How to Find Out If Someone Has Been in an Accident

By Vicki A. Benge - Updated June 05, 2017
Woman on a call, looking worried

Finding out if someone has been in an accident can be as simple as making a phone call or it can be a complicated process that requires extensive effort. Insurance companies and employers usually have established contacts at their service, but when it hits close to home, taking certain actions to find out for sure can ease your mind.

A Recent Accident with Injuries

If you think a family member or friend has been in a recent accident and is currently receiving medical treatment, contact local hospitals in the area where you think he was driving. Due to federal regulations under the Health Insurance Portability and Accountability Act, better known as HIPAA, the hospital cannot release detailed information, but it can at least tell you whether the person is a patient there.

Some hospitals also will give you a general description of the patient's condition, as in stable, serious or critical. If you have to deal with a hospital that has a policy of giving out no information at all, call and ask for the person's room number. This is a roundabout way of finding out if the person is a patient.

Police Involvement

Police departments often contact friends or family members if they are called to the scene of an accident and the victim cannot make contact on their own. Calling dispatch to check if someone has been in an accident doesn't work well for recent events, however, because a report may not have been filed yet.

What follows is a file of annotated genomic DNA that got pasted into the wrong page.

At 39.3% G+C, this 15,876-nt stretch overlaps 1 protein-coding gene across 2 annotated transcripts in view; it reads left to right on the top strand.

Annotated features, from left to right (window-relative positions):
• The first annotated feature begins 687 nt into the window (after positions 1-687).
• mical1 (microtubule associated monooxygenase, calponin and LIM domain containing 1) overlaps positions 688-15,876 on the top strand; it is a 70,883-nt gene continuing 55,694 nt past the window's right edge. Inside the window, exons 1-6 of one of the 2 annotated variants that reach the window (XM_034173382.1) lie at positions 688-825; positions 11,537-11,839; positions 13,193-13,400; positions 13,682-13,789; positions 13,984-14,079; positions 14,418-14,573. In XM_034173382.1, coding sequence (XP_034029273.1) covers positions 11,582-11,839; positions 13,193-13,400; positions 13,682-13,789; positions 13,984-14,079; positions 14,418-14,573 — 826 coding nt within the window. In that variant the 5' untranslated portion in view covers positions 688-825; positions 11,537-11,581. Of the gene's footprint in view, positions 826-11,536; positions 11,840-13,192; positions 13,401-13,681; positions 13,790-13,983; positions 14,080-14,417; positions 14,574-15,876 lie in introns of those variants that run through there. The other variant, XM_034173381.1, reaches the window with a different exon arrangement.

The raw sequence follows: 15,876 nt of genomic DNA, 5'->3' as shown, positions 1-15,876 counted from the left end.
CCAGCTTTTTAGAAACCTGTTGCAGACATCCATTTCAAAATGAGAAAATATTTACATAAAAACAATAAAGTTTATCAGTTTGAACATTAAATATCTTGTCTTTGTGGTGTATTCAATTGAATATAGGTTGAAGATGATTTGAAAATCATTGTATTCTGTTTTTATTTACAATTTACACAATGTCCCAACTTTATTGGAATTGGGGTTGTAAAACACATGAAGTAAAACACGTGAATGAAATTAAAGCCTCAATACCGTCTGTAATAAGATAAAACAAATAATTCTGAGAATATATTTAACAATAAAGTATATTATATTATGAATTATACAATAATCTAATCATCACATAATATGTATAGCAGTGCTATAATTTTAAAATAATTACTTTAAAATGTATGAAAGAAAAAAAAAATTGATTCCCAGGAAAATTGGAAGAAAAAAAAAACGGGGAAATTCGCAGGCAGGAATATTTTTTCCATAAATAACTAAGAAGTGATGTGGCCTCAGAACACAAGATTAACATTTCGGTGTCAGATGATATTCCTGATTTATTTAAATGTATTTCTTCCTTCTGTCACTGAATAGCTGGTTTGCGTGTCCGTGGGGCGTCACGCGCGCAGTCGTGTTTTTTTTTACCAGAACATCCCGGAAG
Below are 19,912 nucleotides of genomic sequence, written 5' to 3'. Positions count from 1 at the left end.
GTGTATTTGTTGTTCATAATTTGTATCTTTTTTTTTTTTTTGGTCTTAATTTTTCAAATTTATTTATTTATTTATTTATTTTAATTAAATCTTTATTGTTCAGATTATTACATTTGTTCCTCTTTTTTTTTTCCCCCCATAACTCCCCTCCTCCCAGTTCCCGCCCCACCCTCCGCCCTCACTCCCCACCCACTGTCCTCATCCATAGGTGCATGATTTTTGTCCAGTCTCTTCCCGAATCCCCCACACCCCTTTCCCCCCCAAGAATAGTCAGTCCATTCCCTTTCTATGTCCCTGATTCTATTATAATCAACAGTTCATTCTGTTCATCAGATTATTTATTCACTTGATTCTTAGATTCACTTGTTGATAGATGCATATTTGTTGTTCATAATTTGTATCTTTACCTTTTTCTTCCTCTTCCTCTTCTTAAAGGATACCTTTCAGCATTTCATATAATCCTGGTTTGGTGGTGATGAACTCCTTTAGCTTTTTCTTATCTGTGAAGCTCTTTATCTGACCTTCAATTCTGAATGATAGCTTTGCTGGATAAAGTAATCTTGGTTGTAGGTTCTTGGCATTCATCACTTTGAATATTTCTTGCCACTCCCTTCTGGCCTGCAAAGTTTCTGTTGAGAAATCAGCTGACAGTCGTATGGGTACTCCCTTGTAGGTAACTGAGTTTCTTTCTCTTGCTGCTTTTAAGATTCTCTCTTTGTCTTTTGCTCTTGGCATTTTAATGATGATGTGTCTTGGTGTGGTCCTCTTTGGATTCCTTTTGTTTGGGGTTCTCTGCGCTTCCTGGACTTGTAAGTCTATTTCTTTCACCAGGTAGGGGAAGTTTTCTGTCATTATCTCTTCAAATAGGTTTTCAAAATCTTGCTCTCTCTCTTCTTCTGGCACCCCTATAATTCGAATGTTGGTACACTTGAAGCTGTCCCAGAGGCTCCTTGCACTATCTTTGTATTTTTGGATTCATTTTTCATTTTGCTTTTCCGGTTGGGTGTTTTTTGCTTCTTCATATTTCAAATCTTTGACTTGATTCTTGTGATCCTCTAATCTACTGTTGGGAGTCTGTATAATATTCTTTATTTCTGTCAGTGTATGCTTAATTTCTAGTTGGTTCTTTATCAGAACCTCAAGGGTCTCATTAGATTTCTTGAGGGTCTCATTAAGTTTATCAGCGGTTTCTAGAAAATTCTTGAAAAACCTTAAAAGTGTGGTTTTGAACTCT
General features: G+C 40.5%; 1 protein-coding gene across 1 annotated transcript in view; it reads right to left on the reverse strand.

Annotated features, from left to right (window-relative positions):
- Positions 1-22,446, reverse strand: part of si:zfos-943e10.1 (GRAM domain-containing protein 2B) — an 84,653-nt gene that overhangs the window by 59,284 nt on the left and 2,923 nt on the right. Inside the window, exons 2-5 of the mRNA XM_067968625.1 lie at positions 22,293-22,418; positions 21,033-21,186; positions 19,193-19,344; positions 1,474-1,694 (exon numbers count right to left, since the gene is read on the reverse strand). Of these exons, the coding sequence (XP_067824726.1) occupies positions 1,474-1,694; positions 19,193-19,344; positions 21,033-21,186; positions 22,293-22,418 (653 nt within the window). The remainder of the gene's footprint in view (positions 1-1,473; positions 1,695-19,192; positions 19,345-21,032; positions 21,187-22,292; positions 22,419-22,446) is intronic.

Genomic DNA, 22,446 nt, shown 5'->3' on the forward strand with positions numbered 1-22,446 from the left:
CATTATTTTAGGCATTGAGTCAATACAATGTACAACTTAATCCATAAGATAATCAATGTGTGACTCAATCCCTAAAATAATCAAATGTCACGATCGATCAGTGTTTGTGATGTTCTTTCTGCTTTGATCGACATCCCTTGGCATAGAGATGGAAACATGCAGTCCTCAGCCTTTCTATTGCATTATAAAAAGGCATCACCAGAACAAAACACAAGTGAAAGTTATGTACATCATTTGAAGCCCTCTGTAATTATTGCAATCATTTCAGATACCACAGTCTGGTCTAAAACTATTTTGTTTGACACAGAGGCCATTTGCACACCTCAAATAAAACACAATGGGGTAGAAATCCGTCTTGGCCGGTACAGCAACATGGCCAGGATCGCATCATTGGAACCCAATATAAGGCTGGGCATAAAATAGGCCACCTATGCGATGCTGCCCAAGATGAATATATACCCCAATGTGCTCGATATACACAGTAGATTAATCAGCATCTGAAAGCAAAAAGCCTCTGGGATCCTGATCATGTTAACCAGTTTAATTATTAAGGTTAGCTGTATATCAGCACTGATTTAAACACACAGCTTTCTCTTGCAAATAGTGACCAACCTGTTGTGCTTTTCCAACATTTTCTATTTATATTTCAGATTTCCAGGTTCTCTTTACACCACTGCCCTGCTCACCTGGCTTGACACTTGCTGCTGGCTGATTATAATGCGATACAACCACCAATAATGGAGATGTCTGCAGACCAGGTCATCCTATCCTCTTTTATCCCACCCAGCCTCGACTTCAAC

If you think someone is missing because he has been in an accident, file a missing person's report with the local police. In this situation, professionals will help you find out if the person has been involved in an accident and you should be alerted as soon as an accident report is filed.

Do an Online Search

Some newspapers have searchable online databases where you can look for both recent and archived articles based on a person's name. This works if you want to search a particular area, but with the availability of sophisticated search engines, it can much easier simply to search the entire Internet. Using Google as an example, type in the person's name enclosed in quotation marks, as in "Jane Doe," to reduce the irrelevant results. This narrows the results considerably, omitting the millions of other "Janes" and "Does" and various other unrelated entries that will otherwise fill the list. Any recent news articles that include the person's name should show up in the results.

About the Author

Vicki A Benge began writing professionally in 1984 as a newspaper reporter. A small-business owner since 1999, Benge has worked as a licensed insurance agent and has more than 20 years experience in income tax preparation for businesses and individuals. Her business and finance articles can be found on the websites of "The Arizona Republic," "Houston Chronicle," The Motley Fool, "San Francisco Chronicle," and Zacks, among others.

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